Not only does the Entity Framework designer not have first class support for this, it appears that the Entity Framework tool chain itself has no support for this at all. I hope I'm wrong about this, but thus far I've been completely unable to find a way to specify that I want my generated ObjectContext to inherit from my BaseObjectContext instead of just ObjectContext.

Not impressed.

Sunday, March 15, 2009

Writing a Compiler with F# Part 2

Since the ideas I want to mess with are more related to type systems than, say, instruction selection or optimizing passes, I'm going to completely neglect the backend of the compiler for awhile. Initially I'm not going to compile the language at all. Instead I'll just build a simple interpreter to evaluate the type-checked parse tree.

The easiest way to play with this is to make a basic REPL (Read Evaluate Print Loop). Basically a prompt that you can type language snippets into and have them run and the results printed. For F#, the REPL is called fsi.exe. Other languages have this feature as well (in Ruby it's irb.exe).

To get started, I'm going to forget about all the lexing and parsing stuff and get my feet wet with F# by building the framework for a simple REPL.

First, I'll need to print a prompt and get some input. Here's an F# function to handle that:

let getInput (prompt:string) =
(Console.Write(prompt); Console.ReadLine())

Pretty basic stuff. I had to specify the type for "prompt" since Console.Write is overloaded.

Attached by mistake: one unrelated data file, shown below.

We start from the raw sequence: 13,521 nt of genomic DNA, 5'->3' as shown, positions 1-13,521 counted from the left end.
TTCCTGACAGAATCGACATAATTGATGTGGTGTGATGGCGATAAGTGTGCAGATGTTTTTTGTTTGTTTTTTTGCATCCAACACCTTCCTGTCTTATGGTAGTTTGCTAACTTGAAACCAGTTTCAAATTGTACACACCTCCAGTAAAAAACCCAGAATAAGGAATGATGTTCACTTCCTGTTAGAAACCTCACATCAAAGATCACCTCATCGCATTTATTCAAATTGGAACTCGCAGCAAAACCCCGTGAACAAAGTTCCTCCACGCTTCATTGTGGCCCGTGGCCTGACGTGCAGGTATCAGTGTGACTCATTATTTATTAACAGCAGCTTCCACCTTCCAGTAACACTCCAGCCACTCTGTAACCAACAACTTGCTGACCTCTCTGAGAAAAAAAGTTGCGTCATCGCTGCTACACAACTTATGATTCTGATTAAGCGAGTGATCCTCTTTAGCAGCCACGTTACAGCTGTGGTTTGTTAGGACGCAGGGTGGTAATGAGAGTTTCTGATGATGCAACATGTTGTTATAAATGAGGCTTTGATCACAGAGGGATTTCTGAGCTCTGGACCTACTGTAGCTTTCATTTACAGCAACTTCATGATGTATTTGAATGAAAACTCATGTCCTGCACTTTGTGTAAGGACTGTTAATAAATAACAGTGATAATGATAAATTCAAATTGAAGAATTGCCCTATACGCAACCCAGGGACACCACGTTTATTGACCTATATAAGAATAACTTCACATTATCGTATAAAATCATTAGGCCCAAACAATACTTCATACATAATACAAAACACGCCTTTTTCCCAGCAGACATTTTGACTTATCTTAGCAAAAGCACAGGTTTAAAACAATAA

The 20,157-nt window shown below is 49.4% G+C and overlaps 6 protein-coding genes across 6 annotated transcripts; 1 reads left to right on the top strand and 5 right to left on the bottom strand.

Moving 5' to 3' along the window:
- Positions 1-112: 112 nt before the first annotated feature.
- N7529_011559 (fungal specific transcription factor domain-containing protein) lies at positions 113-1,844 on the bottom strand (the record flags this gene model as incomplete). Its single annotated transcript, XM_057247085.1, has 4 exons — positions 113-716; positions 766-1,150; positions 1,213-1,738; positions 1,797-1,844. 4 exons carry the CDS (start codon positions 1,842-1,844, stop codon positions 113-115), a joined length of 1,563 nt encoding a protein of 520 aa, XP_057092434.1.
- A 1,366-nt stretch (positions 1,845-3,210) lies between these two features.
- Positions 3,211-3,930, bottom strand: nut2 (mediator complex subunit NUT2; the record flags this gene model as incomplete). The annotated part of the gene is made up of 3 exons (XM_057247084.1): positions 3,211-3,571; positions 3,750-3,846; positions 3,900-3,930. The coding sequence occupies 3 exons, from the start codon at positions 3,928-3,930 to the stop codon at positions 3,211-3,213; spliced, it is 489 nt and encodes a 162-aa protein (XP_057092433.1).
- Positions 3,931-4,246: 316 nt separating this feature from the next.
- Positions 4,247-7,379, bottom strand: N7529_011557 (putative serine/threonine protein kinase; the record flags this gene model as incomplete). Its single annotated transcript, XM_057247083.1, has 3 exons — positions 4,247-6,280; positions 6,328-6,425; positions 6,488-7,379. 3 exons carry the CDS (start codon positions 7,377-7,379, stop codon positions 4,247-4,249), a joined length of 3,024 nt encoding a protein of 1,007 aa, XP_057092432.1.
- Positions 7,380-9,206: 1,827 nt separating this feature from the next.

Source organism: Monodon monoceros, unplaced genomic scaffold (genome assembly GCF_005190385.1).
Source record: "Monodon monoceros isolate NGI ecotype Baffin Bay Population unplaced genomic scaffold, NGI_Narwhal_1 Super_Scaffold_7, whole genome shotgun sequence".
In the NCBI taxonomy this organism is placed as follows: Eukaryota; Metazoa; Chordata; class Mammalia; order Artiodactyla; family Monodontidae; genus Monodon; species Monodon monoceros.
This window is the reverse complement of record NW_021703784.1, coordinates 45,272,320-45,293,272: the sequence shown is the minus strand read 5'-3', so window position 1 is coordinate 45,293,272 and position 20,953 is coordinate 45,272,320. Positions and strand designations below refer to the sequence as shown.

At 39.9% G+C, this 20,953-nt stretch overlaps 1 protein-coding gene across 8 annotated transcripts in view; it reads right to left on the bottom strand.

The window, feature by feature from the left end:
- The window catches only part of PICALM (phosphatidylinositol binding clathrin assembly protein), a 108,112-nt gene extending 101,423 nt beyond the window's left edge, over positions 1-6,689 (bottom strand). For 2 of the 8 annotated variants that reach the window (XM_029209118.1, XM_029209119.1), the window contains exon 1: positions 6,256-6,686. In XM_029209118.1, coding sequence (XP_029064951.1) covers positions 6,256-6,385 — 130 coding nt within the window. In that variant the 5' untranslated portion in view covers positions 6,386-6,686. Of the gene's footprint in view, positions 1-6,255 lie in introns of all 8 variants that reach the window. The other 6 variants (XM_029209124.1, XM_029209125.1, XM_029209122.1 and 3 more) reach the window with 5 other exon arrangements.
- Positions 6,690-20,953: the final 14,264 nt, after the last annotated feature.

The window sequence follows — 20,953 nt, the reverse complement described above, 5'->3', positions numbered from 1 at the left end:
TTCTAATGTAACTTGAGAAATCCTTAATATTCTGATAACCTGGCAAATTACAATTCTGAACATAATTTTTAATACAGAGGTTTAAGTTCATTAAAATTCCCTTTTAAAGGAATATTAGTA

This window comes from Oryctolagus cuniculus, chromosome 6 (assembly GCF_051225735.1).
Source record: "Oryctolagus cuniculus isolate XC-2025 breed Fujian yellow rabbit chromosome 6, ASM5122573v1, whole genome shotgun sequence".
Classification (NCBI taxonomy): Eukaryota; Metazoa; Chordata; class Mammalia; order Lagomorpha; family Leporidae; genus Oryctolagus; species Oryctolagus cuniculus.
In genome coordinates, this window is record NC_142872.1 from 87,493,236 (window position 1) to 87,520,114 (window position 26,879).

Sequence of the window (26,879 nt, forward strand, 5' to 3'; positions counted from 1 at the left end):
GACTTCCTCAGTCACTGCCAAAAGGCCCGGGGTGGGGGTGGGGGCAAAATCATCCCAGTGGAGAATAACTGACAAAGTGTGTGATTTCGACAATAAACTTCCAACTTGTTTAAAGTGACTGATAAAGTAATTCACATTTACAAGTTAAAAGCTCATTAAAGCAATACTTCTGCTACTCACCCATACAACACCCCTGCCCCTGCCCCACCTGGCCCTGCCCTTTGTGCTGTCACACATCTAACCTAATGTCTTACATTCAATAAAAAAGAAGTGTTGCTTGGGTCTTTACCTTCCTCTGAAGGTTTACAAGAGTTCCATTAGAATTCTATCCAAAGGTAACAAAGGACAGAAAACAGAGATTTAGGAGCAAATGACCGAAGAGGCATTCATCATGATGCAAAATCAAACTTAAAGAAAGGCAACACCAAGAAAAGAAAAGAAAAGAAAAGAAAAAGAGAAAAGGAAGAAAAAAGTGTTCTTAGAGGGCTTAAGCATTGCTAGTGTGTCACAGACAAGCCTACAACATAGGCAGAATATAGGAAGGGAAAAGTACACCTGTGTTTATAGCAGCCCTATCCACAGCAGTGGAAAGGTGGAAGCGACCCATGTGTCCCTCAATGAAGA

Next, I want a basic loop to get input and evaluate it. Functional programming and F# in particular work naturally with sequences as a first class element. To that end, I'm going to model the user input as a sequence of lines. The F# Seq type has a generate method for this purpose. It takes 3 functions: an initializer that returns any data you might need, a generator that given the initial data produces either another element or None to signify the sequence has ended, and a cleanup function. Initially, I don't need any supporting data so both the initialize and cleanup functions can do nothing. Here's what it looks like:

let input = Seq.generate
(fun () -> ()) // init
(fun () ->
match getInput(">") with
| "#quit" -> None
| inp -> Some(inp))
(fun () -> ()) // cleanup

The middle function uses getInput that was defined above and asks the user for input. If they type "#quit" then the sequence ends, otherwise the input is returned.

Now we'll take this sequence and do something with it. Ultimately we'll want to evaluate the input and then keep prompting. Since the statement run might result in new variables being declared or existing ones modified, we'll need some way to remember what happened. The state of our world is referred to as an environment, so we'll write a dummy eval function that takes an environment, evaluates input, and returns the new environment to pass along to the next statement. For now let's use this: